However, some of the best-known and well-used projects in cryptocurrency still operate as ERC-20 tokens and are likely to continue long into the future.
Here are some of the main project types and categories.
All of the biggest stablecoins are issued as ERC-20 tokens due to their interoperability with DeFi and other Ethereum applications. For instance, Tether’s USDT, Circle’s USDC, and Binance’s BUSD are all available as ERC-20 tokens.
Some stablecoins are issued on more than one network to overcome issues with the Ethereum platform, such as congestion and high transaction fees. For example, USDT is available on Tron, Omni, and EOS as well.
Maker’s DAI is an ERC-20 token and the biggest crypto-backed stablecoin.
Some of the biggest ERC-20 tokens by market cap and popularity right now are DeFi tokens. They offer different features, including yield generation and governance rights, having gained popularity during the summer of 2020 when Compound launched its COMP token. Since then, others, including Uniswap’s UNI, Sushiswap’s SUSHI, and Yearn’s YFI, have seen similar success.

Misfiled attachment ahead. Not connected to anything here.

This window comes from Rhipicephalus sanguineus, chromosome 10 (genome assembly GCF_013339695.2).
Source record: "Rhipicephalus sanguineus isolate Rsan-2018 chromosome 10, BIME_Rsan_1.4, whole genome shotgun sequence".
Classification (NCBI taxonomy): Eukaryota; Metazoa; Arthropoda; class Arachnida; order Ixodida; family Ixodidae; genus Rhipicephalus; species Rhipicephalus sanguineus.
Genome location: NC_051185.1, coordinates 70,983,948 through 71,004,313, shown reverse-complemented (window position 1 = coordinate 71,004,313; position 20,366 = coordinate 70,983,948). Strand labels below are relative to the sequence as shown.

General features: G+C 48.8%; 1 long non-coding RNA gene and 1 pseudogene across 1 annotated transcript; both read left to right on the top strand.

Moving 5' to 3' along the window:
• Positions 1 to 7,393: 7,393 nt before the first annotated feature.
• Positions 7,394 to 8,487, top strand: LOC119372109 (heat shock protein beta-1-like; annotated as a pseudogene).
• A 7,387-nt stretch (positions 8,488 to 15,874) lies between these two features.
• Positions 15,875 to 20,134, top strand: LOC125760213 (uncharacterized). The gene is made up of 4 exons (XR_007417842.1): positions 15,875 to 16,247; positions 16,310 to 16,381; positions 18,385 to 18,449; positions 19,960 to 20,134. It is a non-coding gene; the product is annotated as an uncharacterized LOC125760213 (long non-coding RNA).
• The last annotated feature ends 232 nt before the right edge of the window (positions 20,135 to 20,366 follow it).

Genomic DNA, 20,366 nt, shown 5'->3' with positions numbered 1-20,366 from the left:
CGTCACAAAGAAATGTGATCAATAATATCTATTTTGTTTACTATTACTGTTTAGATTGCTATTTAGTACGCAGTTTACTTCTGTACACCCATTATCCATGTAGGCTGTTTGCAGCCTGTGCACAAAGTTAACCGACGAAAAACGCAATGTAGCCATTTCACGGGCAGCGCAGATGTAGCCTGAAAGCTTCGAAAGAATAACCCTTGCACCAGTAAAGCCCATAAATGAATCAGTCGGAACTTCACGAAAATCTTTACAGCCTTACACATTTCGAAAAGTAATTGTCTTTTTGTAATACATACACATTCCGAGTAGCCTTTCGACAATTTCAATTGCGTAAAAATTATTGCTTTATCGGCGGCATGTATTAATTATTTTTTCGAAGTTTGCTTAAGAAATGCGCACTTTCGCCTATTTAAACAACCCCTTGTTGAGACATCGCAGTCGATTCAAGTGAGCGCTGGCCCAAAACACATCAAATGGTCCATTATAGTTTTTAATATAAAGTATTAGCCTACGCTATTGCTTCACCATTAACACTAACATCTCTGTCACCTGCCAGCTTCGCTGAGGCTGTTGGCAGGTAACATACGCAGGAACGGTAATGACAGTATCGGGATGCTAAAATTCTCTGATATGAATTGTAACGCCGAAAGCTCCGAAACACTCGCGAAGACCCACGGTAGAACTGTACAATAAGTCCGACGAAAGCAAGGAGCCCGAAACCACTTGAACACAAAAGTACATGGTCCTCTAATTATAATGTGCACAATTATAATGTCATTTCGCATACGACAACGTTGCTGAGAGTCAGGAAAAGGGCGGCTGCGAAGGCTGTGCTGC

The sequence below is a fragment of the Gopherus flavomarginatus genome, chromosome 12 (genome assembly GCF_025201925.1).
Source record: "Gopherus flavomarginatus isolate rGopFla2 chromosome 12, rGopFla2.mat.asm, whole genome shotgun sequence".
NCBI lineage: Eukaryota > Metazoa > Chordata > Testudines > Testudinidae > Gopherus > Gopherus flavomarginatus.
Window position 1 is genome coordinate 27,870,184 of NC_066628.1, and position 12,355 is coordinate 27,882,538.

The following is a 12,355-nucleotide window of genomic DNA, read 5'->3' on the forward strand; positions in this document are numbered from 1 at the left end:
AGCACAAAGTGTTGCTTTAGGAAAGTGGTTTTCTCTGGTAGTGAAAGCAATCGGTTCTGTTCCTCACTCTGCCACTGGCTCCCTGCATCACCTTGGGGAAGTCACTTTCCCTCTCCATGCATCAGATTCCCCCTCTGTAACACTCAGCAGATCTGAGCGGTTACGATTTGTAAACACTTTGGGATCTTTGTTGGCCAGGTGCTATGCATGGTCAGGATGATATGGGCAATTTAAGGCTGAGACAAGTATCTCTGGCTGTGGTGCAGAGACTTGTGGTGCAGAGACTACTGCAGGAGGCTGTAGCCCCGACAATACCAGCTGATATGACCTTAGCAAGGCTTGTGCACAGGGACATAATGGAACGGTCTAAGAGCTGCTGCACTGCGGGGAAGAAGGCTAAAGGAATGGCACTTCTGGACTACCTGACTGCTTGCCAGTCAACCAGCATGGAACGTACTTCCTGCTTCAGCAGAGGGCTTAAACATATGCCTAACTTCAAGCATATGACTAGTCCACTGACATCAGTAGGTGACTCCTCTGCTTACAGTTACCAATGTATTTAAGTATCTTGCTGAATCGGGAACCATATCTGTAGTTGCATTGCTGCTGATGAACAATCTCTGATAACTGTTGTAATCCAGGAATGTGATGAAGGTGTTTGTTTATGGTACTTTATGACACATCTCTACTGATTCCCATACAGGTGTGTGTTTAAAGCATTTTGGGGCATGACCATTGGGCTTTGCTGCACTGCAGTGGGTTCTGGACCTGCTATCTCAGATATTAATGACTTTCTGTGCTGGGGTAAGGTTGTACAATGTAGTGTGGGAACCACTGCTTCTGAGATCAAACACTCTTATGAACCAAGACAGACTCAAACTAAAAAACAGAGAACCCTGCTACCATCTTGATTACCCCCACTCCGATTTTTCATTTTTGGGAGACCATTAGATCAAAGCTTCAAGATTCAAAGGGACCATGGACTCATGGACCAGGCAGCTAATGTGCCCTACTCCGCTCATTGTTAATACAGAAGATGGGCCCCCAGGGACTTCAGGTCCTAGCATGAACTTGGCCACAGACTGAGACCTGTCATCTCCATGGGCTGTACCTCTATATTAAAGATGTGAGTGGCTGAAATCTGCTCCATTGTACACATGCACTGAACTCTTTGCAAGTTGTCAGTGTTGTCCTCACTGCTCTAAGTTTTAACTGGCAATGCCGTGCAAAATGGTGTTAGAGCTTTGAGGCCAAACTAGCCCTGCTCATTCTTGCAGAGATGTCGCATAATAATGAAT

Some instances of ERC-20 offer utility within a particular project. Utility tokens have a wide variety of use cases developed by blockchain entrepreneurs. For example, Basic Attention Token (BAT) is the token used by participants in the Brave browser advertising ecosystem.
Finally, it’s worth noting that ERC-20 tokens are also supported on some other platforms. For example, Matic Network is a layer two platform developed to overcome Ethereum scalability. It makes use of the Ethereum Virtual Machine, and so it can interoperate with ERC-20 tokens. This means that the ERC-20 ecosystem is even bigger than Ethereum itself.
ERC-20 tokens are not necessarily perfect, and all smart contracts are only as good as the code on which they’re based. However, ERC-20 tokens are generally simple to issue, versatile, and well-supported within the cryptocurrency space. For that reason, it’s safe to assume that ERC-20 will remain the most popular token standard for quite some time to come.